The Trump administration recently announced that it would be rolling back some Obama-era restrictions on drone strikes. But, Hilal explains, those rules weren’t very restrictive to begin with. In fact, the Obama administration used drones at 10 times the rate of the Bush administration.

“There was an attempt to have some semblance of rules so people could believe that the drones program was being restricted, when in fact the regulations that he put in place were quite vague and broad,” said Hilal.

Hilal blames the overuse on an extreme lack of accountability, mentioning the 2011 killing of Anwar Al-Awlaki, a U.S. citizen who was in Yemen, which was followed by the subsequent killing of his teenage son.

“Whenever the government, especially in the context of the war on terror, wants to legalize otherwise illegal behavior, what they simply do is write new laws and policies, and that’s a problem,” said Hilal, going on to say that U.S. officials made matter worse by blaming the teenager’s death on his father’s irresponsibility.

Alwaki’s  targeted death was a surprise to many as the U.S. has typically only targeted non-citizens throughout the war on terror — and thus his rights to due process were completely eliminated.

“Once the government opens the door for U.S. citizens to be assassinated without due process, it becomes increasingly problematic for restrictions that were already problematic in the first place,” said Hilal.

Now that abuse is being compounded. The Trump administration is now launching a drone strike or special forces raid every 1.25 days, compared to every 5.4 days under Obama.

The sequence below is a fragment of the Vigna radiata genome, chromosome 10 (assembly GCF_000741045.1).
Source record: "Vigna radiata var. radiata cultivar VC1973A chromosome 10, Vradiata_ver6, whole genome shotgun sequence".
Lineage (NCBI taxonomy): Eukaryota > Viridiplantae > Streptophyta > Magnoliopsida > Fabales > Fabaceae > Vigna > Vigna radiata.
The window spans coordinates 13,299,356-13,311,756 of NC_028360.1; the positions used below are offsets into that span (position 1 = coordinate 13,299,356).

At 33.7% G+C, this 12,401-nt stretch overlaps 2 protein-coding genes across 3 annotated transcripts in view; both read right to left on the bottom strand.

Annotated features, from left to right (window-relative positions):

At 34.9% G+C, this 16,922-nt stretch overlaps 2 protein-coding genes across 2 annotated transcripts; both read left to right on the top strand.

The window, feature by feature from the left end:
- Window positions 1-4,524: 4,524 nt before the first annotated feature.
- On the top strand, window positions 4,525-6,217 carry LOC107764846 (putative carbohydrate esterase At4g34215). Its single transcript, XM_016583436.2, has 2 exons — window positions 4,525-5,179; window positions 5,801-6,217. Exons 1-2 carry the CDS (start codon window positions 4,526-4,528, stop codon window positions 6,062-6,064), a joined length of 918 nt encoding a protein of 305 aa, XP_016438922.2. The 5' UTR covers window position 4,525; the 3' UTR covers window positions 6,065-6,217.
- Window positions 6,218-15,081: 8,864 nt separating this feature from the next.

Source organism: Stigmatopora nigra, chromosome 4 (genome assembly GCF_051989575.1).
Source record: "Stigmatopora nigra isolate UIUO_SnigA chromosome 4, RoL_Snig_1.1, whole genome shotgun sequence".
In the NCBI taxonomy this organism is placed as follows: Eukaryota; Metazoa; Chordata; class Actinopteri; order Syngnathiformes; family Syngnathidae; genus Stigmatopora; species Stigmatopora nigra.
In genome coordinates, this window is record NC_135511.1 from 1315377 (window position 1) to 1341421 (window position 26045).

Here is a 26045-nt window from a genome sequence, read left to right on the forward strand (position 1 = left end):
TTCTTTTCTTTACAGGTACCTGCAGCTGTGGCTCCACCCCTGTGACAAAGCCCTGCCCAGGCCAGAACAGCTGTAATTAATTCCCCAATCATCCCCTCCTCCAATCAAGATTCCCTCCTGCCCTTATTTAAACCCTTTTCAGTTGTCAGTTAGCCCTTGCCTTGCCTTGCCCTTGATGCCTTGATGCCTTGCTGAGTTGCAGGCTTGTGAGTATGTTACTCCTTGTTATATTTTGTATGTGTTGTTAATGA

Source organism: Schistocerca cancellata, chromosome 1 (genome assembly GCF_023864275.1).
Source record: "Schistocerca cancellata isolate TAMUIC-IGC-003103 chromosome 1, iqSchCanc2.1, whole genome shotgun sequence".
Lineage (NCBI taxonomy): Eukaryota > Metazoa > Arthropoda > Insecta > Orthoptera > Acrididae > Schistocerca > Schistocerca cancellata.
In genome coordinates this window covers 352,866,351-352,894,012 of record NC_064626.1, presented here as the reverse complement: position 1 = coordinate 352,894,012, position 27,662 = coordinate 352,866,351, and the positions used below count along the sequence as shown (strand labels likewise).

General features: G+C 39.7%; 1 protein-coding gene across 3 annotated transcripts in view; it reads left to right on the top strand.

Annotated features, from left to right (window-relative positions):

“What we see here is a trajectory that started with the war on terror. Rather than seeing each president’s action as distinct or discrete,” Hilal explained, “it’s important to look at them in terms of the war on terror more generally and the ways in which the actions of previous administrations emboldened the current administration.”

Hilal suggests that while not much can be done to rein in drones on the legal front right now, political education is very important.

“Interviews like this are really important…so that we don’t see these policies limited to individual’s party affiliation. It doesn’t matter if you’re Democrat or Republican. What matters is that your violation of the law and as human rights activists, we should be looking to and raising awareness of.”

Watch the full interview on Rising Up with Sonali.

Maha Hilal is the Michael Ratner Middle East fellow at the Institute for Policy Studies.

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